Adobe Premiere Pro has been the standard for Hollywood filmmakers for years and is trusted by many of the world’s most famous YouTubers. Premiere Pro has a vast number of capabilities that, after some practice, can help editors produce stunning video content. It is fully integrated in the Adobe ecosystem and projects can be shared to Adobe After Effects for the addition of complex visual elements. Don’t be scared by Premiere Pro’s complexity. When opened, a useful tutorial appears to get new users up to speed.

For those looking for something more basic, Adobe has a roster of accessible editing software to choose from. Premiere Elements, for example, is a reduced version of Premiere Pro which offers fewer features but a shallower learning curve at an affordable $100 price tag. The similarly stripped-back Premiere Rush is another inexpensive program that is specifically designed for social media videos. Pitched as Adobe’s offering for younger, online creators, it handily allows for mobile editing and on-the-go cloud sharing.

Other options

There’s little doubt that Final Cut Pro and Adobe Premiere Pro (and to some extent, iMovie) are the preeminent video editing software choices for YouTubers. Some of the most famous videos on the net have been created with them. However, a number of other programs deserve consideration.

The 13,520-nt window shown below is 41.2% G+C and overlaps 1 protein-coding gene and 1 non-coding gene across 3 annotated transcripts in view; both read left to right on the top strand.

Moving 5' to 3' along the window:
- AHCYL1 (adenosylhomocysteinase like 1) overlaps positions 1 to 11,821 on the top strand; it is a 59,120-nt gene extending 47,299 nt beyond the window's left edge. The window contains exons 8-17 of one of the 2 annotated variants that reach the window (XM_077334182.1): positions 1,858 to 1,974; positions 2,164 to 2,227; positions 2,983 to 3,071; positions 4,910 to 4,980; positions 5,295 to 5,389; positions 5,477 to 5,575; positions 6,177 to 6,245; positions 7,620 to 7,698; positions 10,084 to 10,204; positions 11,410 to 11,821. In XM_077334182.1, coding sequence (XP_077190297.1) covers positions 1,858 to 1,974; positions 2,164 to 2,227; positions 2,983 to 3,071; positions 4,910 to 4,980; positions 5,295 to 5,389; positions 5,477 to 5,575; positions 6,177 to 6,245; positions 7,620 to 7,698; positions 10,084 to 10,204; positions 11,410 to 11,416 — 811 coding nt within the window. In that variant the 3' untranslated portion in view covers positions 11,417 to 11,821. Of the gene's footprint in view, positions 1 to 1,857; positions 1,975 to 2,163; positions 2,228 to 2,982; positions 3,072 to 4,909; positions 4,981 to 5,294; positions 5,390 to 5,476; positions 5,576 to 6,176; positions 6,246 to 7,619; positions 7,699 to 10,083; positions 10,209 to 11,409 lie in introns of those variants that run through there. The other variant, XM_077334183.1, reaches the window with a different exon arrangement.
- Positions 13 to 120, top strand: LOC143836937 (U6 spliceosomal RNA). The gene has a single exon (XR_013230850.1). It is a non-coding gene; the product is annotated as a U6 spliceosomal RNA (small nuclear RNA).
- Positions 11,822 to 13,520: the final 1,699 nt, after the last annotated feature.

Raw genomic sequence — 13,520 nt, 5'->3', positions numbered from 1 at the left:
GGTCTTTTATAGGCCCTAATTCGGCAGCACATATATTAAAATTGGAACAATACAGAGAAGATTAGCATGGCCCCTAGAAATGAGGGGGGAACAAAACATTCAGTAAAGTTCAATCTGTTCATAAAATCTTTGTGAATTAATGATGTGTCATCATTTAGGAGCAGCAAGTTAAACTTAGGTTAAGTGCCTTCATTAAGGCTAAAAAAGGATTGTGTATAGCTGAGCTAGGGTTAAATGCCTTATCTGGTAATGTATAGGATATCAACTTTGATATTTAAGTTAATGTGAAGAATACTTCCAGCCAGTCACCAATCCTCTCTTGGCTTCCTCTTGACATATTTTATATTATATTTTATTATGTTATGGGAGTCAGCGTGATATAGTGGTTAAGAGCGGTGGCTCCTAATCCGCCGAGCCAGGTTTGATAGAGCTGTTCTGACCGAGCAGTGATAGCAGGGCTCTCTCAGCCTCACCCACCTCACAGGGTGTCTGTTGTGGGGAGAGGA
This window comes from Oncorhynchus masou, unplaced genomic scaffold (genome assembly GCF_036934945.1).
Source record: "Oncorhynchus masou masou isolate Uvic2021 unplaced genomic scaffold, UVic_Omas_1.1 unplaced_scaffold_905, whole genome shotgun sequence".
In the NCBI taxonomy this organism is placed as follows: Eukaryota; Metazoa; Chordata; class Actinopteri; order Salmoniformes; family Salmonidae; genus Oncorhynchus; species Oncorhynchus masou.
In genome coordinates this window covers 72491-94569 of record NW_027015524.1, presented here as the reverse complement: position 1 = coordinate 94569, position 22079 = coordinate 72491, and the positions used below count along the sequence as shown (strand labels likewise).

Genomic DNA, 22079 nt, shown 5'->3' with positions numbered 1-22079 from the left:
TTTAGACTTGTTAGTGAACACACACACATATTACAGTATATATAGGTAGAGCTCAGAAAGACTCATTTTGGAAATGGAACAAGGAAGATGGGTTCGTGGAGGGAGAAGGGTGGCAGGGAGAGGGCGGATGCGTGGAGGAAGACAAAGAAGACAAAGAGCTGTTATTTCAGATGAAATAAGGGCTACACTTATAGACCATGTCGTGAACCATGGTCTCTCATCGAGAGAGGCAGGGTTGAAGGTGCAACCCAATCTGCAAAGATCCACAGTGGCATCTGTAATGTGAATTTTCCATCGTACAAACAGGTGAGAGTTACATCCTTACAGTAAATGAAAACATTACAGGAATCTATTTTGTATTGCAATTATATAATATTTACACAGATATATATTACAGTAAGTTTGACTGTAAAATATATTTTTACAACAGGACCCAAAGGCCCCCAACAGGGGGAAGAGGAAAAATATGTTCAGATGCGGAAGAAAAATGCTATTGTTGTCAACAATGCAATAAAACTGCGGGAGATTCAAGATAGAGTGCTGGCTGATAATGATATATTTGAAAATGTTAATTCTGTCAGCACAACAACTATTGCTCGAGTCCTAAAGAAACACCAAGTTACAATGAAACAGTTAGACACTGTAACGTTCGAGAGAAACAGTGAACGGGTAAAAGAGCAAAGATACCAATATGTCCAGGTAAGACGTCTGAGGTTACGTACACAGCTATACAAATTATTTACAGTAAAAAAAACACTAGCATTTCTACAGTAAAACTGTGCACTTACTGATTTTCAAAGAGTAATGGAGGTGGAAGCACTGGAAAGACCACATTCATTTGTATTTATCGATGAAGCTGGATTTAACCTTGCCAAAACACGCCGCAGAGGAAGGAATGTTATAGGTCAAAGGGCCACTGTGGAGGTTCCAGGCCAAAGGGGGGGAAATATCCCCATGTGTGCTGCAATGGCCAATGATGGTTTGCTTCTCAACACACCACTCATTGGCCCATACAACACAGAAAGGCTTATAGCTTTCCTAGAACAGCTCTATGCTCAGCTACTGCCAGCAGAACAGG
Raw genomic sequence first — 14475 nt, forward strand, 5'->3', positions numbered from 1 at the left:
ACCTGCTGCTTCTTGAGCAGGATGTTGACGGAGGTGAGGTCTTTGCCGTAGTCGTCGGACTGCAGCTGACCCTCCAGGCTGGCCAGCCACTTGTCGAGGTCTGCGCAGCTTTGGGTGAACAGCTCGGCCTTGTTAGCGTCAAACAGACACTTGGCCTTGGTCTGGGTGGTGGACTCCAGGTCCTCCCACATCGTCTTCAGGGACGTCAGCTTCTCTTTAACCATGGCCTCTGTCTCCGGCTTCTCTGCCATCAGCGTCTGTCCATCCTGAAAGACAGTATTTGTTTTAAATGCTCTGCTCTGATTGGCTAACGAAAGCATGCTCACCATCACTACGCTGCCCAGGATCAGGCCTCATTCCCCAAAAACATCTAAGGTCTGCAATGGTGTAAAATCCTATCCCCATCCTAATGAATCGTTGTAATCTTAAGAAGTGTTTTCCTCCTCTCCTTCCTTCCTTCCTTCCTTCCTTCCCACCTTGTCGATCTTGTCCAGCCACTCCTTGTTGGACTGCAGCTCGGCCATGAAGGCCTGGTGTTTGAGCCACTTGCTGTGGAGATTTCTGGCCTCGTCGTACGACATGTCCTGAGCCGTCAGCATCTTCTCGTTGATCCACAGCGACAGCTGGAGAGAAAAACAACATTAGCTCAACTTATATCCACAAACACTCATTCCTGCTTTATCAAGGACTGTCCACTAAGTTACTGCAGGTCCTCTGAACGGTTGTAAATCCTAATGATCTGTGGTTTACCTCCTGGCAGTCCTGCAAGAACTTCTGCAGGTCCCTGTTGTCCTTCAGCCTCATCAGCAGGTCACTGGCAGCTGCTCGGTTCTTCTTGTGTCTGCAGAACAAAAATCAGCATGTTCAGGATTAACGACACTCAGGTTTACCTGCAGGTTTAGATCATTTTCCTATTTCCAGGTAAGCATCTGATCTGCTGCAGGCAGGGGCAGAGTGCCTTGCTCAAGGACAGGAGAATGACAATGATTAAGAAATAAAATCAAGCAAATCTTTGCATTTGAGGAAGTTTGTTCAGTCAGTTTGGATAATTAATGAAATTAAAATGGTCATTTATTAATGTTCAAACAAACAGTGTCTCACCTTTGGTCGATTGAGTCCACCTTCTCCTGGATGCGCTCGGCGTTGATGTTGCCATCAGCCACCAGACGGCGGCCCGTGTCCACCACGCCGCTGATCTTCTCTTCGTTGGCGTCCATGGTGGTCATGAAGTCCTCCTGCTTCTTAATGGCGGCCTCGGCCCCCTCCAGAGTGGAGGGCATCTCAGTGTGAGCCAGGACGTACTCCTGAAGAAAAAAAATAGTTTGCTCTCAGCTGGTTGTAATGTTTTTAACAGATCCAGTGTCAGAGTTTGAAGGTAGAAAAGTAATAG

Lightworks, for example, is available on Windows, Mac, and Linux for free, and supports non-linear editing (helping to preserve your source footage) and multitrack video. Whilst some may find the interface difficult to use, it is arguably the most powerful free editing software available in 2020. 

Another great option is DaVinci Resolve, which offers a huge number of features on its basic version. Indeed, its color grading and audio production functions are famously versatile, and it works across Mac, Windows and Linux. Unlike Lightworks, it allows you to export your videos in a wide range of file formats without upgrading. DaVinci Resolve isn’t perfect— you aren’t able to export to social media directly, for example—but the editor still has an amazing offering for those looking for something cheap and effective.

Finally, there’s Blender. The open-source graphics renderer has long been revered for its versatility. It is also, perhaps surprisingly, an effective video editor. It has a selection of simple features and a limited 32-track timeline for media, making it a good tool for those aiming to create basic videos for free. However, with the content on YouTube ever increasing in quality, videomakers using programs like Blender will probably be in the minority.

Conclusion

To round things off, there are many fantastic software editing options out there, and YouTubers use a wide variety of solutions to make videos. Approved by filmmakers, Adobe Premiere Pro and Apple’s Final Cut Pro stand out from the crowd, but strong results can certainly be achieved without a huge outlay. 

For some productions, free options like Lightworks or DaVinci Resolve could be the best choice. With every customer in the market — from fledgeling vloggers to established filmmakers — being so well served, the incredible volume of content uploaded to YouTube each day is easy to understand.